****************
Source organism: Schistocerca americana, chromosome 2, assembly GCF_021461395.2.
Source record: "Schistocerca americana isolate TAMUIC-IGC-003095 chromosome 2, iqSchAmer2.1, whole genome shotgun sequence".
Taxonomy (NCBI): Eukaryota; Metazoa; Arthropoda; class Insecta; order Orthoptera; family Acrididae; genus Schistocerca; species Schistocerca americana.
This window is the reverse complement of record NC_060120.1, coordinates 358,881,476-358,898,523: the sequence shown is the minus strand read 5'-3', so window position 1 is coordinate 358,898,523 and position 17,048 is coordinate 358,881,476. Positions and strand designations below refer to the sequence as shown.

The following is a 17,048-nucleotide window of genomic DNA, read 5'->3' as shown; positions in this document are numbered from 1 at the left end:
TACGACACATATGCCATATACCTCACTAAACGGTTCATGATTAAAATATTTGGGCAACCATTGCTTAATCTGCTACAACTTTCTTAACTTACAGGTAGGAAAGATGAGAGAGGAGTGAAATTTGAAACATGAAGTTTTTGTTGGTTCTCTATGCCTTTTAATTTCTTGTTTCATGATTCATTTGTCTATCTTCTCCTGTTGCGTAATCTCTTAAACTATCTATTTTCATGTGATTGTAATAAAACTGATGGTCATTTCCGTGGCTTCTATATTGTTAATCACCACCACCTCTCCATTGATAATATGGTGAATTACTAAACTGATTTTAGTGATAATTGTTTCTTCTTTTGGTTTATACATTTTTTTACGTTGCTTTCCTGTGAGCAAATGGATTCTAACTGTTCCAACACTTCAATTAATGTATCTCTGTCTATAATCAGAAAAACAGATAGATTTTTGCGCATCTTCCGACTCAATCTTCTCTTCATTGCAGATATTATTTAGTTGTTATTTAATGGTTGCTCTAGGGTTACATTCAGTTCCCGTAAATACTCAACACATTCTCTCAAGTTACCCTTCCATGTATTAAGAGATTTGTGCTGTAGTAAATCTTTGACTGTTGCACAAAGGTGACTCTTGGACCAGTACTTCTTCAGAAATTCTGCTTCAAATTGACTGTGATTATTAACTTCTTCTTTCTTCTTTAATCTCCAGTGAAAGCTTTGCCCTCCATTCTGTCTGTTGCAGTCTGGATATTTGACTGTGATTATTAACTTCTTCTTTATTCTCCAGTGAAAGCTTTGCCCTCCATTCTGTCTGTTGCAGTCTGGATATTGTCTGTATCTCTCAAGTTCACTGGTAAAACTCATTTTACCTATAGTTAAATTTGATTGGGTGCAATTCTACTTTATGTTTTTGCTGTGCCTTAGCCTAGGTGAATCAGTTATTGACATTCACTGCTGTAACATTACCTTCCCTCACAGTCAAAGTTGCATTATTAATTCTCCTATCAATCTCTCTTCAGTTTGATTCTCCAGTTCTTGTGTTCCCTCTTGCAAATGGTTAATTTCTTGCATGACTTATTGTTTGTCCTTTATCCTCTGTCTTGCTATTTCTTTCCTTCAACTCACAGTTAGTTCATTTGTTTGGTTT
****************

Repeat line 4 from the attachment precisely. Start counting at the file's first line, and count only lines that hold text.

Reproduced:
This window is the reverse complement of record NC_060120.1, coordinates 358,881,476-358,898,523: the sequence shown is the minus strand read 5'-3', so window position 1 is coordinate 358,898,523 and position 17,048 is coordinate 358,881,476. Positions and strand designations below refer to the sequence as shown.